In the summer, with heat and humidity levels rising, I tend to drink a lot more water than I do during other times of the year when I’m outside and active. During strenuous activity – say, hiking in the mountains – electrolyte supplements (usually powders that you can mix into water) can be even more helpful than plain water to replenish some of the nutrients that your body uses up to keep you moving. Or, you could simply bring along a bottle of vitamin-and-mineral-enhanced flavored water.
Over the past few years the sales of vitamin enhanced waters have skyrocketed, as big beverage companies took the idea of an energy supplement a step further and turned flavored water into a health drink. SmartWater, Vitaminwater, Life Water and Fitness Water paved the way for vitamins to be introduced to previously less-than-healthful beverages as well, like Diet Coke Plus and enriched soda-like energy drinks. Instead of a way to recharge after a workout, the drinks are now sold almost as nutritional supplements, marketed as a good way to get vitamins/fiber/etc. But as promising as they sound, are any of these new drinks really good for you?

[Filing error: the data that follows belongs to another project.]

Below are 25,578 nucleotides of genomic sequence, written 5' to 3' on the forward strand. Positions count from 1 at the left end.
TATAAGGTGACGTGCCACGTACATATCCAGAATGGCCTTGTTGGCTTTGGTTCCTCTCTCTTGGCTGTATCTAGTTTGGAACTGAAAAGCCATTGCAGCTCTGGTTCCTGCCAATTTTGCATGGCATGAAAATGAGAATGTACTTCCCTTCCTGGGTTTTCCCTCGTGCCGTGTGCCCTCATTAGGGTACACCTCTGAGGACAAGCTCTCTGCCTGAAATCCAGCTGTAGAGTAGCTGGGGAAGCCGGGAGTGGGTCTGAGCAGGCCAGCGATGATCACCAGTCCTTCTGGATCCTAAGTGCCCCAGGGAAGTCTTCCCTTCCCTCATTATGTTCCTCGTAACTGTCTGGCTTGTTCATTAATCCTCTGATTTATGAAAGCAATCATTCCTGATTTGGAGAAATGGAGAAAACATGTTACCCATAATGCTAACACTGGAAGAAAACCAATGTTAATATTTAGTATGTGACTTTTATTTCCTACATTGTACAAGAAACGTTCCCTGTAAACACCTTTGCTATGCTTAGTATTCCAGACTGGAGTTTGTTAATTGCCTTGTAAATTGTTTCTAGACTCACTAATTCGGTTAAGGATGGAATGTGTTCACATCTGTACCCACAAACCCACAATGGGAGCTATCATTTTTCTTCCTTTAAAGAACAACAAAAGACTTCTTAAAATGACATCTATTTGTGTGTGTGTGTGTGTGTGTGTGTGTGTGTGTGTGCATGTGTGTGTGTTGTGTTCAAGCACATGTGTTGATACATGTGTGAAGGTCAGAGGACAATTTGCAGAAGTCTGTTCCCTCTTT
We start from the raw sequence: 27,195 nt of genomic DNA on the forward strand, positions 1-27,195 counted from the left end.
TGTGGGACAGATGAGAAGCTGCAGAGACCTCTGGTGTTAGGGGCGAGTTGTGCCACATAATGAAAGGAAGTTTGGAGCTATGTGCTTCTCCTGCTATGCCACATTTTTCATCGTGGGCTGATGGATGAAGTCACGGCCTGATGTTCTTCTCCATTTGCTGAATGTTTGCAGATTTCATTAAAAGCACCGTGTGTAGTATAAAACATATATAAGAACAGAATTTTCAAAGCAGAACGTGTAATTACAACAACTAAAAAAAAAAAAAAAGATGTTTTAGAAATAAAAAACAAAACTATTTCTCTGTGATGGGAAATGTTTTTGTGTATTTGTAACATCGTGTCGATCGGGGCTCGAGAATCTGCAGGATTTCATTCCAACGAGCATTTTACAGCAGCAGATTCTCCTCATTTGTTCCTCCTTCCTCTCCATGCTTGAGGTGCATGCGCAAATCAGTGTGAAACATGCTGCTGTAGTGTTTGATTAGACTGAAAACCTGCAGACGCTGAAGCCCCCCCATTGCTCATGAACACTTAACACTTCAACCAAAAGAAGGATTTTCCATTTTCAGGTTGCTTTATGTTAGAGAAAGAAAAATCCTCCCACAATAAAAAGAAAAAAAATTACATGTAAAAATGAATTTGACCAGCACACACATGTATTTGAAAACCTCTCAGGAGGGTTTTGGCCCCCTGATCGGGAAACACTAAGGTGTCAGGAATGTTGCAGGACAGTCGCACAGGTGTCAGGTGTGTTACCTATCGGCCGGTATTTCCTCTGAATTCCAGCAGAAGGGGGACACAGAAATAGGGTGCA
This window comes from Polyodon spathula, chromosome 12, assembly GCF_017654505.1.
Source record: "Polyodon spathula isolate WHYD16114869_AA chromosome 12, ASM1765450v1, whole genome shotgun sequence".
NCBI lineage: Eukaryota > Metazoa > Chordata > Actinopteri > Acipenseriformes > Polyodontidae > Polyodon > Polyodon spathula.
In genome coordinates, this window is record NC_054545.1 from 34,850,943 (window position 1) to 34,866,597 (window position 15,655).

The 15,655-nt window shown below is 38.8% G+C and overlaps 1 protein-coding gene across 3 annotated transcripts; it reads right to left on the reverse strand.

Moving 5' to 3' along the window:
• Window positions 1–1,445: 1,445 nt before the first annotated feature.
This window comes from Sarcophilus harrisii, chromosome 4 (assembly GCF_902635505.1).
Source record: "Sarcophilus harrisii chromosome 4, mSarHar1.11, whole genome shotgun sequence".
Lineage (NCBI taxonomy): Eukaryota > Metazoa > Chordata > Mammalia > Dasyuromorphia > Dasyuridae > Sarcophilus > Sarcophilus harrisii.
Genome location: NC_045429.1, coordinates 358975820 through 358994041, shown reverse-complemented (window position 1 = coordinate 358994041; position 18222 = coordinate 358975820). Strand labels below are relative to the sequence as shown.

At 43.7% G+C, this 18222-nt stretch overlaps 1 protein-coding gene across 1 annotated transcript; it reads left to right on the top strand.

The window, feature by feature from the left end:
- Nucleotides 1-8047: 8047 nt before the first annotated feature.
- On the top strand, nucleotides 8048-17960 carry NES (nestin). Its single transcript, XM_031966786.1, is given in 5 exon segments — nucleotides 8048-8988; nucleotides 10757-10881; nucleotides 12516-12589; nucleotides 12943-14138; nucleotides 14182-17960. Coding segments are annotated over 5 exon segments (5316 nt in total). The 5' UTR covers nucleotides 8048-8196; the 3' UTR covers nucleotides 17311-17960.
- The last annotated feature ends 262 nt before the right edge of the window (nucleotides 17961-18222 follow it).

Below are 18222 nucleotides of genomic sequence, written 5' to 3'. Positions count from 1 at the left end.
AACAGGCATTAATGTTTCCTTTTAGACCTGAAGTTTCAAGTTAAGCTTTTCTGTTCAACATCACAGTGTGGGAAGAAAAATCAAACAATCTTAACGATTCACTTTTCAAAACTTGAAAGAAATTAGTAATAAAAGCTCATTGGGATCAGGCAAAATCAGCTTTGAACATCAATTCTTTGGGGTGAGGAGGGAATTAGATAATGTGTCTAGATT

The WSJ tackled this very question today with the help of nutritionists and other health experts. The verdict seems to be that they’re not all bad. On one hand, some vitamins are more readily absorbed by the body when in a liquid, as opposed to in solid food. But on the other hand, just about any nutrient you can get in a soda or vitamin-water comes from a balanced diet, so you shouldn’t actually need to drink any of them to get all the nutrients you need. The drinks still have calories and, while they have fewer than most sodas, they have more than plain water.
In short, the “smart” waters aren’t exactly better than regular water and a balanced diet, but you could definitely do worse. Overall, the nutritionists recommend getting as much as you can from fresh fruits, veggies, etc. And if you want to chase them with a bottle of enhanced water, that’s your call.